Litigation: Seattle’s Gun Tax & Mark Malkowski of Stag Arms

Seattle’s so-called gun violence tax

In Washington State, King County Superior Court Judge Palmer Robinson has upheld the City of Seattle’s so-called gun violence tax, dismissing arguments that the tax, adopted last summer, exceeded the city’s authority under state preemption law.
The ordinance, which takes effect next month, adds $25 to the price of each firearm sold in the city, plus 2 or 5 cents per round of ammunition, depending on the type. Officials expect it to raise up to $500,000 a year “to help offset the costs of gun violence.” I think they didn’t study economics. City officials also called the measure a “commonsense step.”

An appeal is expected.

Mark Malkowski of Stag Arms LLC

Mark Malkowski, owner of Stag Arms LLC of New Britain, CT, entered a guilty plea in federal court in Hartford, CT, on the company’s behalf to a felony charge of possession of 62 machine guns or receivers not registered to the company. Licensed manufacturers are required to stamp a unique serial number on each machine gun and register it with ATF within one business day of receiver manufacture. Stag Arms is one of the larger manufacturers of AR-15 rifles in the US.

Malkowski and the company agreed to pay a $500,000 fine, have its license revoked without challenge, to not challenge the revocation of its license in court, to sell Stag and never own another gun company again.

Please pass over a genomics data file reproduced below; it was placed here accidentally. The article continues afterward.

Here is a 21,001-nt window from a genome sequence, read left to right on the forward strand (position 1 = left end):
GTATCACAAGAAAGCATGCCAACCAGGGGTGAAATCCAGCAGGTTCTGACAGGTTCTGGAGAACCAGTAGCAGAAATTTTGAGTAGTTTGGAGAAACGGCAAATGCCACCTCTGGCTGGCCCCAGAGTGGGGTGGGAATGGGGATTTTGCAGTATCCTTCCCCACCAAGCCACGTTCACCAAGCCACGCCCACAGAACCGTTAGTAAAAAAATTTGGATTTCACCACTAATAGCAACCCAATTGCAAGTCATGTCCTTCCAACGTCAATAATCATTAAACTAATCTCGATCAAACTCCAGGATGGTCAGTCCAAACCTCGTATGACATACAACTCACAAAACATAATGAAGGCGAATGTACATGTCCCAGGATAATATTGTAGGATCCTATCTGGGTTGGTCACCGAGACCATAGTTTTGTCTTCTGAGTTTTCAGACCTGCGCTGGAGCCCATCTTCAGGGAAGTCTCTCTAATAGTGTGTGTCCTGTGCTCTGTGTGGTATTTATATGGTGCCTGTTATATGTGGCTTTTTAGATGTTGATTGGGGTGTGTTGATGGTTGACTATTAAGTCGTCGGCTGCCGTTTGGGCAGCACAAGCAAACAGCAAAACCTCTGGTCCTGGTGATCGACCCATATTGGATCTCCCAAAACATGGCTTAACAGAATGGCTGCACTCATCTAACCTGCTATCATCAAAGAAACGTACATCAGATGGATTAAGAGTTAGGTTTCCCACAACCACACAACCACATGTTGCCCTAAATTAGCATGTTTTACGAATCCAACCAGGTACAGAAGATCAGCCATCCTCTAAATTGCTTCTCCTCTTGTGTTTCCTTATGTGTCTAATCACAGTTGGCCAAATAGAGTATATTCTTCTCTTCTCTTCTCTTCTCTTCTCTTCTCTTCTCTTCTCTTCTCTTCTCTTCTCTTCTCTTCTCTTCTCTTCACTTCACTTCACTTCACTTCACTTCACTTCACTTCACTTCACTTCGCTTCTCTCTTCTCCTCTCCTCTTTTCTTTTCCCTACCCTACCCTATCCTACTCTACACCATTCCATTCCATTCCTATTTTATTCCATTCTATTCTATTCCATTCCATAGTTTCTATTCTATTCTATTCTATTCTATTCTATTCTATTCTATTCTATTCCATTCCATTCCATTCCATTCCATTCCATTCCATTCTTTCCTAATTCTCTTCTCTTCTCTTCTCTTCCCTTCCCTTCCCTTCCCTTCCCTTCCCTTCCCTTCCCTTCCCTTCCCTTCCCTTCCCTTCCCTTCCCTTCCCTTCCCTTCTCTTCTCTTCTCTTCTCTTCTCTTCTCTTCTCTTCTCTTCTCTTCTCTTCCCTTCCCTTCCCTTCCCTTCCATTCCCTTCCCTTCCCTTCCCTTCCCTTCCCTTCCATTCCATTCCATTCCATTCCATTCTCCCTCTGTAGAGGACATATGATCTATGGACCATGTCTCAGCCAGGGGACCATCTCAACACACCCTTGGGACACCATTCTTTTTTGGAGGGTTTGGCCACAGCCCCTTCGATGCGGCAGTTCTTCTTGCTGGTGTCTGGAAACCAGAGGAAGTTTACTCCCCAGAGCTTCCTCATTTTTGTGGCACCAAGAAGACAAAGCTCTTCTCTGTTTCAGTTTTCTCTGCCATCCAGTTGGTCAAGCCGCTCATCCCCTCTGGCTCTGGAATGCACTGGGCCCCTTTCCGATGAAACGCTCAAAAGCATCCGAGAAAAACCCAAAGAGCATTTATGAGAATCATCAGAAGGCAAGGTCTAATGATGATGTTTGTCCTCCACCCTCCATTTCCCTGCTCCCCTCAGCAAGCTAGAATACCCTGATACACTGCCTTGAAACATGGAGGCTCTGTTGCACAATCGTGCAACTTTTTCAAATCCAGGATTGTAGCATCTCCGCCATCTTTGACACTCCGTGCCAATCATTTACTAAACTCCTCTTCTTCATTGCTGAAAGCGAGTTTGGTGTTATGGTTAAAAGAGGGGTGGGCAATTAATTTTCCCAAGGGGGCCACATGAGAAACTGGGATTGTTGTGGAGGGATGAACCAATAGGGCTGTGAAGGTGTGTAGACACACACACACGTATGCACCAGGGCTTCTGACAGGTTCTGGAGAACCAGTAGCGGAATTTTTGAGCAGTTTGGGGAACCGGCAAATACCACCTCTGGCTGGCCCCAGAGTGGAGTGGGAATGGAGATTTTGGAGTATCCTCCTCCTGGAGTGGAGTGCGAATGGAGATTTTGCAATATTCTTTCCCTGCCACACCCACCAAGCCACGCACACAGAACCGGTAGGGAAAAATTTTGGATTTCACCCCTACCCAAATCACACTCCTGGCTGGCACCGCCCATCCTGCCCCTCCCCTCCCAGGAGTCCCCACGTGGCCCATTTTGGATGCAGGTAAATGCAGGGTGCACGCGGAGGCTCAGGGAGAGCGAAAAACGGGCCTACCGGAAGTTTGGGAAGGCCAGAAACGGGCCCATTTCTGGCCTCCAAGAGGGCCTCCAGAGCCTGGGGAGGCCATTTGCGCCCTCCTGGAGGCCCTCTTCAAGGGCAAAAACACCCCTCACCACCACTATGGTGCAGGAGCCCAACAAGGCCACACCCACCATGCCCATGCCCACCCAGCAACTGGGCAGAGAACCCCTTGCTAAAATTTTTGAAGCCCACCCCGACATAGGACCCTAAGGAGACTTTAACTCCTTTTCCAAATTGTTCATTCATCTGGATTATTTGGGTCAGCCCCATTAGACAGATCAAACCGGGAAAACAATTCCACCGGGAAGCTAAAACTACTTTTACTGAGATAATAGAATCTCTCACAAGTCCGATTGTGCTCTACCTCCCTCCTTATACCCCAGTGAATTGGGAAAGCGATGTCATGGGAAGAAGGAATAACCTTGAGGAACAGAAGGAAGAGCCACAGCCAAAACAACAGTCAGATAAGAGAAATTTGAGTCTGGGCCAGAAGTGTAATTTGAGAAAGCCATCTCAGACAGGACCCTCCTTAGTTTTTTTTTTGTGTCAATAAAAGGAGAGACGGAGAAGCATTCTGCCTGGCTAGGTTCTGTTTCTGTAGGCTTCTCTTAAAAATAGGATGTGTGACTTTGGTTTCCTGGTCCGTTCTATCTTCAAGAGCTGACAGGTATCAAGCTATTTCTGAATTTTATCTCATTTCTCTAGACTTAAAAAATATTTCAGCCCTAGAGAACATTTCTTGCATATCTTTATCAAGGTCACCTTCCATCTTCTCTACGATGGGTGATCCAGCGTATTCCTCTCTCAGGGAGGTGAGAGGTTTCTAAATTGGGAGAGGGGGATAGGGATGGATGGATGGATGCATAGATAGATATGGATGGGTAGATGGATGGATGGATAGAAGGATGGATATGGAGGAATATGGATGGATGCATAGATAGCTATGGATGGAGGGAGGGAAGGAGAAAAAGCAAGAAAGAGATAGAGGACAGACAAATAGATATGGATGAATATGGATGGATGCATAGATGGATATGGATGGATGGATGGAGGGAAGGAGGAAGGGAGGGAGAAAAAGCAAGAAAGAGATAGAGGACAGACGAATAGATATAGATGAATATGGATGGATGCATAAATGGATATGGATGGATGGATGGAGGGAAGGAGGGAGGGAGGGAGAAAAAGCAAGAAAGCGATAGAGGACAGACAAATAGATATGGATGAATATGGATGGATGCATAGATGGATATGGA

In New Haven federal court, Malkowski was expected to plead guilty himself to a misdemeanor charge of failure to maintain proper firearm records, which could bring a year in prison. As part of that plea, he’ll agree to pay a fine of $100,000.

Inspections last year by ATF agents found dozens of unregistered machine guns or machine gun parts. Investigators said more than 3,000 guns were transferred by the company without being property recorded. Note that this whole case was primarily about the timing of the record keeping, not about any illegal weapons or criminal activity. I understand it is not unusual for a gun dealer to lose his FFL over sloppy record keeping.

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